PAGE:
Bruce Trujillo looked at a dozen boats bobbing for position in the water around him. Choosing a path, he flipped a couple of Yo-Zuri Crystal Minnow deep divers in the boat’s wake and began trolling for Atlantic bonito.
It is nighttime — the crack of dawn is still and hour or more away — and South Carolina’s Lake Hartwell is dark. Chip Hamilton points the bow of his striper boat straight at the bank of a point jutting out into the lake and revs the engine briefly to drive the front of the boat up on the bank.
Fishermen having trouble choosing a month to target largemouth bass on the three lakes around the Raleigh-Durham area can get answers from two groups — serious anglers or biologists with the N.C. Wildlife Resources Commission — and they can take those recommendations to the bank(s).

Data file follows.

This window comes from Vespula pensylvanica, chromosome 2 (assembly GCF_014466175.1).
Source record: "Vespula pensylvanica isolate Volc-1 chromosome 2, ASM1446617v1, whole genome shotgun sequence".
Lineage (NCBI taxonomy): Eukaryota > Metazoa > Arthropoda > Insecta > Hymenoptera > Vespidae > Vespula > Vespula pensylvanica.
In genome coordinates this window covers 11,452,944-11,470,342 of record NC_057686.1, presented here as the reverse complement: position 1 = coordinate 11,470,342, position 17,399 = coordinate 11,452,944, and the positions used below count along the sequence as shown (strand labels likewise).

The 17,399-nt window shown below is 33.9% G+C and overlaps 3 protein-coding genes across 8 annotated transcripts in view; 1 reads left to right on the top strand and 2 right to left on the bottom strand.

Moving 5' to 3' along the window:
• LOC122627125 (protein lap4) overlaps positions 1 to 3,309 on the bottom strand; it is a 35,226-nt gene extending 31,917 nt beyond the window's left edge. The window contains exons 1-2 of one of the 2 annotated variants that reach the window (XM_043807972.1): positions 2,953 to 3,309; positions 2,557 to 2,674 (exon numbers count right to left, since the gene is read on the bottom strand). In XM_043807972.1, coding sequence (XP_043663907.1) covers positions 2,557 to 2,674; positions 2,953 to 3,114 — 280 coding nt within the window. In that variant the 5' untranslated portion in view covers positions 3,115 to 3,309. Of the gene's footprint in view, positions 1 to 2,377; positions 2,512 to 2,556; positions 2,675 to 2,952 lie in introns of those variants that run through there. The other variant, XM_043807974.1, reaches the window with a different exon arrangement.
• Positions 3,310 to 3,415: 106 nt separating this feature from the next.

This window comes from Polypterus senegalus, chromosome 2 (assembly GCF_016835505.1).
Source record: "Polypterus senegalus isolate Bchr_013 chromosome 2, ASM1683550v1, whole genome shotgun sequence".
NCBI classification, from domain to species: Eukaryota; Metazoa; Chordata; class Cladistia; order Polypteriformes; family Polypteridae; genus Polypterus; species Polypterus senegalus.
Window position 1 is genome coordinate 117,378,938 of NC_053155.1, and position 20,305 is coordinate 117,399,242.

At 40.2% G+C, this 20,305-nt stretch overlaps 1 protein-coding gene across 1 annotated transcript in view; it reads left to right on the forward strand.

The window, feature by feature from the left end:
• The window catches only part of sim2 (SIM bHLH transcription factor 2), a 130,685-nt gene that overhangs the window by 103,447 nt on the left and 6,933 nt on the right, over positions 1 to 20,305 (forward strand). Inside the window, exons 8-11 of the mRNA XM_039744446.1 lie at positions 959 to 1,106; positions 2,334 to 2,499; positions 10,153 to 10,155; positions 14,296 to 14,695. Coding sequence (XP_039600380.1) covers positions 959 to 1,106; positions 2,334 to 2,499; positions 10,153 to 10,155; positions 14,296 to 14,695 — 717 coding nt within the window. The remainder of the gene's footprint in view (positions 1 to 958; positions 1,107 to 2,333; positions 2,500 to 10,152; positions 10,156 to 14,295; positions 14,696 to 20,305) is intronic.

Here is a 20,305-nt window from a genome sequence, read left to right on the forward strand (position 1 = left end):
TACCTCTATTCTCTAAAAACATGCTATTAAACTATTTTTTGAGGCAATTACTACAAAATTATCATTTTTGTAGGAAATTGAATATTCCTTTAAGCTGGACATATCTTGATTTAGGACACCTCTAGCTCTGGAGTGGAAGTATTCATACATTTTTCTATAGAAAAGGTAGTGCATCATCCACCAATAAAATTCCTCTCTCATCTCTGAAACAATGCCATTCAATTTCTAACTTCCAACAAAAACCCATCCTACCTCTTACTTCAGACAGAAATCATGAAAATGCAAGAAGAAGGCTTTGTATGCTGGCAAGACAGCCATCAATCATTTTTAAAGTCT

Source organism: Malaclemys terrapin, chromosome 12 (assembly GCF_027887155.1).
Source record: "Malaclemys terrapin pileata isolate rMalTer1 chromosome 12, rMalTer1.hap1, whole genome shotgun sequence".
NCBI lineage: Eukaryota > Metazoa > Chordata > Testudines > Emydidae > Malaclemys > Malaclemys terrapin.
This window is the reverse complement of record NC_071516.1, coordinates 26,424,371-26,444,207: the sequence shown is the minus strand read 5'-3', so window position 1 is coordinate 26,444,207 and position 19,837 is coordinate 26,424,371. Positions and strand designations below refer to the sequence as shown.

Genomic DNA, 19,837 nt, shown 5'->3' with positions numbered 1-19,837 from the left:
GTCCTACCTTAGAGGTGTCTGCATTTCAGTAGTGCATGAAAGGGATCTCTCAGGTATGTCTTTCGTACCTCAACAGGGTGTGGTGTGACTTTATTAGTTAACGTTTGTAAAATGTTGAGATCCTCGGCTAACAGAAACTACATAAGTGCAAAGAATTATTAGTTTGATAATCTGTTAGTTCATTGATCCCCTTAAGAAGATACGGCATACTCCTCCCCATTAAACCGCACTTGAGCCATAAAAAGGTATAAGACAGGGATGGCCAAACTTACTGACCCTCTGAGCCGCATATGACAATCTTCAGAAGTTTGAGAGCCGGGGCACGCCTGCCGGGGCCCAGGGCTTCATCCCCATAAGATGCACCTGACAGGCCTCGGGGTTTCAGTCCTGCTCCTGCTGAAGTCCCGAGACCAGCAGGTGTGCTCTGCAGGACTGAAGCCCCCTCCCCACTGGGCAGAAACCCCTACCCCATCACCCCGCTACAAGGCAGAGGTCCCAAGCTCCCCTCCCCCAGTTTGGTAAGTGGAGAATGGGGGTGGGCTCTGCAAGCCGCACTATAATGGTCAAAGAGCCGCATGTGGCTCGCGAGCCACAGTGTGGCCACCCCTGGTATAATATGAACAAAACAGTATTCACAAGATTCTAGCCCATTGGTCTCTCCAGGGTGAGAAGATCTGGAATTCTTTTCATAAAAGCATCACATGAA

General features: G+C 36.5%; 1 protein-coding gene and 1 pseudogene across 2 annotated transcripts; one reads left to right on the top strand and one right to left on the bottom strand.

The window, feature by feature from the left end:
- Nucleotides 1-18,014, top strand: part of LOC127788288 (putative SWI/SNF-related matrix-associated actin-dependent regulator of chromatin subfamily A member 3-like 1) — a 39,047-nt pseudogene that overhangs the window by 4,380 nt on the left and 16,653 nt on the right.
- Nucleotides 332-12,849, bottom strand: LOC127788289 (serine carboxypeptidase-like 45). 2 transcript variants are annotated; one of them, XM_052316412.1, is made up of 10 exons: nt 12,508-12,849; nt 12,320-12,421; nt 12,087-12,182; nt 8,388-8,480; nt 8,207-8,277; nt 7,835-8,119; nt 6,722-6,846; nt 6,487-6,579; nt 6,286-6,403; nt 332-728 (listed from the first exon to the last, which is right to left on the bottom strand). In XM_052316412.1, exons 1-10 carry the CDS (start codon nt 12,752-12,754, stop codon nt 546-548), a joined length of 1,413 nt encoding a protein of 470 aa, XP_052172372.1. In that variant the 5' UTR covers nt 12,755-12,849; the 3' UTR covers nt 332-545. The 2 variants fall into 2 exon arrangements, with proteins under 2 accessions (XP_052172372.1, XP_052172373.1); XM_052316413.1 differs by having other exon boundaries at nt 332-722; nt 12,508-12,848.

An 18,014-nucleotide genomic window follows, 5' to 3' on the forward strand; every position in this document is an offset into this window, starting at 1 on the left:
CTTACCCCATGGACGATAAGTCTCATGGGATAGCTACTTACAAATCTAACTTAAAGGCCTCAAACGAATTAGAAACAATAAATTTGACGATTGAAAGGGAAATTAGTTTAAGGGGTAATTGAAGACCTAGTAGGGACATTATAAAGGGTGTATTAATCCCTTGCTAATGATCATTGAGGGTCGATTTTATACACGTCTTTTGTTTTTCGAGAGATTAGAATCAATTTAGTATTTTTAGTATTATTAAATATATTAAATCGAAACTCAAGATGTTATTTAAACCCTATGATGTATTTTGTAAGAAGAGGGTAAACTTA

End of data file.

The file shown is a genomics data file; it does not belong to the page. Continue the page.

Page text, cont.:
With the introduction of Florida-strain largemouth bass into southern California in 1959, fish weighing as much as 20 pounds made that state’s waters treasured fishing grounds for the next world-record fish. Twenty-one of the heaviest 25 bass ever caught have come from California waters, mostly the San Diego city lakes.
As the sun thaws out the Carolinas after a chilly winter, spring is welcomed, especially by fishermen with an affinity for taming big largemouth bass in shallow water. With endless lure combinations available, there is more than one way to land a heavy stringer.
April is a big-bass month across both Carolinas. Tune in for tips on baits and learn which North Carolina lakes are trophy destinations. Photo by Jeff Burleson